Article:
Revealed preferences in a sequential prisoners' dilemma: A horse-race between six utility functions

Topi Miettinen*, Michael Kosfeld, Ernst Fehr, Jörgen Weibull

*Corresponding author for this work

Research output: Contribution to journalArticleScientificpeer-review

Abstract

We experimentally investigate behavior and beliefs in a sequential prisoner’s dilemma. Each subject had to choose an action as first mover and a conditional action as second mover. All subjects also had to state their beliefs about others’ second-mover choices. Using these elicited beliefs, we apply the transparent Selten–Krischker approach to compare the explanatory power of a few current models of social and moral preferences. We find clear differences in explanatory power between the preference models, both without and with control for the number of free parameters. The best-performing models explain about 80% of the observed behavior. We compare our results with those obtained from a conventional maximum-likelihood approach, and find that the results by and large agree. We also present a structural model of belief formation. We find a consensus bias—whereby subjects believe others behave like themselves—and payoff-salience driven optimism—whereby subjects overestimate the probabilities for favorable outcomes.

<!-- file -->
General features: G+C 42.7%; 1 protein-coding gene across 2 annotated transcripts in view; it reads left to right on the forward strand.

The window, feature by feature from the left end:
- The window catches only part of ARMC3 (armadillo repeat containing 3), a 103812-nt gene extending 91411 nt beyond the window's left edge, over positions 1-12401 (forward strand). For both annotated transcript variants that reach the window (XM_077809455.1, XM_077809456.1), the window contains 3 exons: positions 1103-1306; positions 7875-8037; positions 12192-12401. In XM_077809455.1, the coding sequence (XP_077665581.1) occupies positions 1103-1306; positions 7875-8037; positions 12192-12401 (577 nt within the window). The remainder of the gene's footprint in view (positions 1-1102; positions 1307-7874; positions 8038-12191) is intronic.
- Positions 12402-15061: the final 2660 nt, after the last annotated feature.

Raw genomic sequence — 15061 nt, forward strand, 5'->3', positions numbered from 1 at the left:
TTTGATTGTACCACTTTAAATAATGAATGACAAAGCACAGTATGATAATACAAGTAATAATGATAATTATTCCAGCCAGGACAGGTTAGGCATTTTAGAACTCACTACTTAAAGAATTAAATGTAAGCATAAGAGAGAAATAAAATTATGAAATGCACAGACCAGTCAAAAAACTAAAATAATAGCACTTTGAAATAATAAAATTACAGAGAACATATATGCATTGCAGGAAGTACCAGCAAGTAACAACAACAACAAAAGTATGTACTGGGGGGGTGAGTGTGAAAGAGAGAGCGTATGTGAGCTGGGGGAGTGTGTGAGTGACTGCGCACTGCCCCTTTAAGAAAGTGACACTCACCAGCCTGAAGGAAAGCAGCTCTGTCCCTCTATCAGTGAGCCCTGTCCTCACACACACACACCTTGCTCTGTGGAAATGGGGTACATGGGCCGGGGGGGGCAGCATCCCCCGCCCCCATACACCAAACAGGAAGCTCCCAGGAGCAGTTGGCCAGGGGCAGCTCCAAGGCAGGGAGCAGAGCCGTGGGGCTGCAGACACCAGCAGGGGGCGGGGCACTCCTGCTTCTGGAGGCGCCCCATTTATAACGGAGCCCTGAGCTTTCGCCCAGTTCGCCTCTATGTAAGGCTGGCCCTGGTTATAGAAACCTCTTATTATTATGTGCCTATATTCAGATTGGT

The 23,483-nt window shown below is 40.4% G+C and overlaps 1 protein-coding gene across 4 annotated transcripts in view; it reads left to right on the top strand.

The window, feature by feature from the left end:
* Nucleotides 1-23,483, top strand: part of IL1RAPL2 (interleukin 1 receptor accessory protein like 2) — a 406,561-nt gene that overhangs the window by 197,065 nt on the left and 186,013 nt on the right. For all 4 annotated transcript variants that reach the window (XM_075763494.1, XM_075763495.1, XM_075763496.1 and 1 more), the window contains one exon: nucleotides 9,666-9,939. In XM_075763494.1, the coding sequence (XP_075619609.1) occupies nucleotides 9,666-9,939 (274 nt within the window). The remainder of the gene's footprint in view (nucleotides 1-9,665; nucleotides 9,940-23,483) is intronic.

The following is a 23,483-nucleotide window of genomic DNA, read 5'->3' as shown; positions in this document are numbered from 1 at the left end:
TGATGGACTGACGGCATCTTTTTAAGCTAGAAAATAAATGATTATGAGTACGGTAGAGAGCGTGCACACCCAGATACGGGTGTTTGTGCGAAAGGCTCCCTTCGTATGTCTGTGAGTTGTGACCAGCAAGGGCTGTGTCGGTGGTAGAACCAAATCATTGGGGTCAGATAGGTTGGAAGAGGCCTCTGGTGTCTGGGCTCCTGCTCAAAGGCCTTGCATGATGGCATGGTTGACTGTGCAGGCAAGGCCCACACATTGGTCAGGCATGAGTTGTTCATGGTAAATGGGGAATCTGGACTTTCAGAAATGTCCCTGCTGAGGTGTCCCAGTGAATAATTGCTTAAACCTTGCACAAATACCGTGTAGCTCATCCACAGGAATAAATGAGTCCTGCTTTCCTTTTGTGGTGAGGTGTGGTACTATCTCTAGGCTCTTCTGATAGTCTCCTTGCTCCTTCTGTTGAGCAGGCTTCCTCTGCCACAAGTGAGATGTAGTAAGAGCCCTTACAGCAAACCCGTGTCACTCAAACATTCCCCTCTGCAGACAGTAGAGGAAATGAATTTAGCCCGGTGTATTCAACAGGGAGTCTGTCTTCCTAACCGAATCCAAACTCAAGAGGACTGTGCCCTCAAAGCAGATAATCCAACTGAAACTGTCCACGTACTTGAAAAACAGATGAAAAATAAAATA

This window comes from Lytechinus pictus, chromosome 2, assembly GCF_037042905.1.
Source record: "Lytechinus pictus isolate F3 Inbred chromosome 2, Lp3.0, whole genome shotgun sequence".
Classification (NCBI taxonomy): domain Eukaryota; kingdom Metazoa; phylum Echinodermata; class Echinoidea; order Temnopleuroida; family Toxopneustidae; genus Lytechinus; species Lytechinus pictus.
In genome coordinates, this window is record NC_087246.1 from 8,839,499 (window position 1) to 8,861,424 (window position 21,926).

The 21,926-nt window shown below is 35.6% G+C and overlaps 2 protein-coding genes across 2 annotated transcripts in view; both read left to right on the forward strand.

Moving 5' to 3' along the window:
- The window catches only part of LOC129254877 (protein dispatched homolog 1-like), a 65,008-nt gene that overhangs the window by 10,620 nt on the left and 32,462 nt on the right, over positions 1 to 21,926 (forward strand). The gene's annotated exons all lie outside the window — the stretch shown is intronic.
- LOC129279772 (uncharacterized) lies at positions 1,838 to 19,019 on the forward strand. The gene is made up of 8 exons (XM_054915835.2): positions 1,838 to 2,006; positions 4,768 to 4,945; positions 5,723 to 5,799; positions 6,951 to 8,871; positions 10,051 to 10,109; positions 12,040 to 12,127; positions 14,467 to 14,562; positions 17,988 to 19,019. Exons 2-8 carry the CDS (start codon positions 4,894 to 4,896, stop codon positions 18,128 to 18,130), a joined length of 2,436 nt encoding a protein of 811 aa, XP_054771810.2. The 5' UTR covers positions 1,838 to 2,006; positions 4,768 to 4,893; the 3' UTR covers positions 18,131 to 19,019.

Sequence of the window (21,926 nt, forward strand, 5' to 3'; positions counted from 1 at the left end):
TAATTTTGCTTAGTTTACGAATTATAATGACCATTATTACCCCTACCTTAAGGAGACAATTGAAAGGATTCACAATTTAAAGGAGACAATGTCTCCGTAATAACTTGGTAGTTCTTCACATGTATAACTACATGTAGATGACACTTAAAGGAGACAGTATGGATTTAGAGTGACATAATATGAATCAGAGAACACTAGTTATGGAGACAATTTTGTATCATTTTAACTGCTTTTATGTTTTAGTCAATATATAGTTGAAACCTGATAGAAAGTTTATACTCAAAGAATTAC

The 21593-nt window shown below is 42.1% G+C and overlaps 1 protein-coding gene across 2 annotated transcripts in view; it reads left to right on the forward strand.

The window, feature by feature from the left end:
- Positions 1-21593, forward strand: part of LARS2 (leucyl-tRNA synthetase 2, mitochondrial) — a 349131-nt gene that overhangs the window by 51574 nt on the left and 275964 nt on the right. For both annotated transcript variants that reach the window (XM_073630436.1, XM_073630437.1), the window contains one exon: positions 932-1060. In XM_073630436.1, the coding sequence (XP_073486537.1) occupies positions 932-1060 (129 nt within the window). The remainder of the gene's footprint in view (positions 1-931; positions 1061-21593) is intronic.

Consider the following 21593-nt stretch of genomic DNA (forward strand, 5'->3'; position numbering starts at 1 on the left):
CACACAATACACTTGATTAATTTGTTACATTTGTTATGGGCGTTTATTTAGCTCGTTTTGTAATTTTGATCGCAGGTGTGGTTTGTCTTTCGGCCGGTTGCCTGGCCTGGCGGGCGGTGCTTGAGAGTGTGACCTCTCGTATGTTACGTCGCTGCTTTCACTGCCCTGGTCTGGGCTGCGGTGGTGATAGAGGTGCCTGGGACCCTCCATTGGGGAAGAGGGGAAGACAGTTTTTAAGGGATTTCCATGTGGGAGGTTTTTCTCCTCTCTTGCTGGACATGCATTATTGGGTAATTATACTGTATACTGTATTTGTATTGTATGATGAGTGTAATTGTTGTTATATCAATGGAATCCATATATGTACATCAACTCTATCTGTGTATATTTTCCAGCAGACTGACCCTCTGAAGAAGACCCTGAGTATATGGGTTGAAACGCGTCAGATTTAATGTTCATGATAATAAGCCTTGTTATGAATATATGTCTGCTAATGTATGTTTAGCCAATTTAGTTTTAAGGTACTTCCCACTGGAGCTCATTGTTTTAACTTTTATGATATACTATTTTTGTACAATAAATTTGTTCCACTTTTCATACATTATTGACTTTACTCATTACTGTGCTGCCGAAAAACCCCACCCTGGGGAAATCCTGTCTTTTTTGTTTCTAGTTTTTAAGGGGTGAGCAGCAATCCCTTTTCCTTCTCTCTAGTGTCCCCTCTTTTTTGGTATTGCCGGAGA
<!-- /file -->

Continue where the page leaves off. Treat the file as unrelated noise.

Original languageEnglish
Peer-reviewed scientific journalJournal of Economic Behavior and Organization
Volume173
Pages (from-to)1-25
Number of pages25
ISSN0167-2681
DOIs
Publication statusPublished - 30.03.2020
MoE publication typeA1 Journal article - refereed

Keywords

  • 511 Economics
  • experimental economics
  • behavioural economics
  • laboratory experiments
  • cooperation
  • prisoner's dilemma
  • other-regarding preferences
  • categorical imperative
  • consensus effect
  • optimism
  • salience

Sustainable Development Goals

  • GOAL 16: Peace and Justice Strong Institutions

Areas of Strength and Areas of High Potential (AoS and AoHP)

  • AoS: Competition economics and service strategy - Quantitative consumer behaviour and competition economics

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